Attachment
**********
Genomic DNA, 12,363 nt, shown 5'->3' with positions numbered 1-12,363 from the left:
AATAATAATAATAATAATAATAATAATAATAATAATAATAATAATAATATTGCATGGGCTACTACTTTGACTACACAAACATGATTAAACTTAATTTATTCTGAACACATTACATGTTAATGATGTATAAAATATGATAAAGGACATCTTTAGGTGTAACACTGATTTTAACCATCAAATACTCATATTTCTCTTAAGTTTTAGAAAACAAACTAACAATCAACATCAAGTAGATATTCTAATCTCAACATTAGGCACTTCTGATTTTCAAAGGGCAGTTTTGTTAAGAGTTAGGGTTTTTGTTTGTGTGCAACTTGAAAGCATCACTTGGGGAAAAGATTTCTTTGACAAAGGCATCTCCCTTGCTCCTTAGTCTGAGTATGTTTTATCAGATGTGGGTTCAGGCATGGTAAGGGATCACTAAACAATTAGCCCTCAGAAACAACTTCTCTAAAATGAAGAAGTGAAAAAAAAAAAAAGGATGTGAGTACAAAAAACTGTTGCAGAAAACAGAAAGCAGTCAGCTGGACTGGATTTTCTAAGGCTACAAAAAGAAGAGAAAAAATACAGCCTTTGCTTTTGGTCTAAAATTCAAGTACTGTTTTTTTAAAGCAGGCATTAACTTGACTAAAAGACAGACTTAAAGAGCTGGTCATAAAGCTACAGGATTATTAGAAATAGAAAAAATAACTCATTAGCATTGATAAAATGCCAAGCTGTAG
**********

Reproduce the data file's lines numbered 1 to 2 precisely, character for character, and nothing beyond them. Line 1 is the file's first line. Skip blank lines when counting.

Genomic DNA, 12,363 nt, shown 5'->3' with positions numbered 1-12,363 from the left:
AATAATAATAATAATAATAATAATAATAATAATAATAATAATAATAATATTGCATGGGCTACTACTTTGACTACACAAACATGATTAAACTTAATTTATTCTGAACACATTACATGTTAATGATGTATAAAATATGATAAAGGACATCTTTAGGTGTAACACTGATTTTAACCATCAAATACTCATATTTCTCTTAAGTTTTAGAAAACAAACTAACAATCAACATCAAGTAGATATTCTAATCTCAACATTAGGCACTTCTGATTTTCAAAGGGCAGTTTTGTTAAGAGTTAGGGTTTTTGTTTGTGTGCAACTTGAAAGCATCACTTGGGGAAAAGATTTCTTTGACAAAGGCATCTCCCTTGCTCCTTAGTCTGAGTATGTTTTATCAGATGTGGGTTCAGGCATGGTAAGGGATCACTAAACAATTAGCCCTCAGAAACAACTTCTCTAAAATGAAGAAGTGAAAAAAAAAAAAAGGATGTGAGTACAAAAAACTGTTGCAGAAAACAGAAAGCAGTCAGCTGGACTGGATTTTCTAAGGCTACAAAAAGAAGAGAAAAAATACAGCCTTTGCTTTTGGTCTAAAATTCAAGTACTGTTTTTTTAAAGCAGGCATTAACTTGACTAAAAGACAGACTTAAAGAGCTGGTCATAAAGCTACAGGATTATTAGAAATAGAAAAAATAACTCATTAGCATTGATAAAATGCCAAGCTGTAG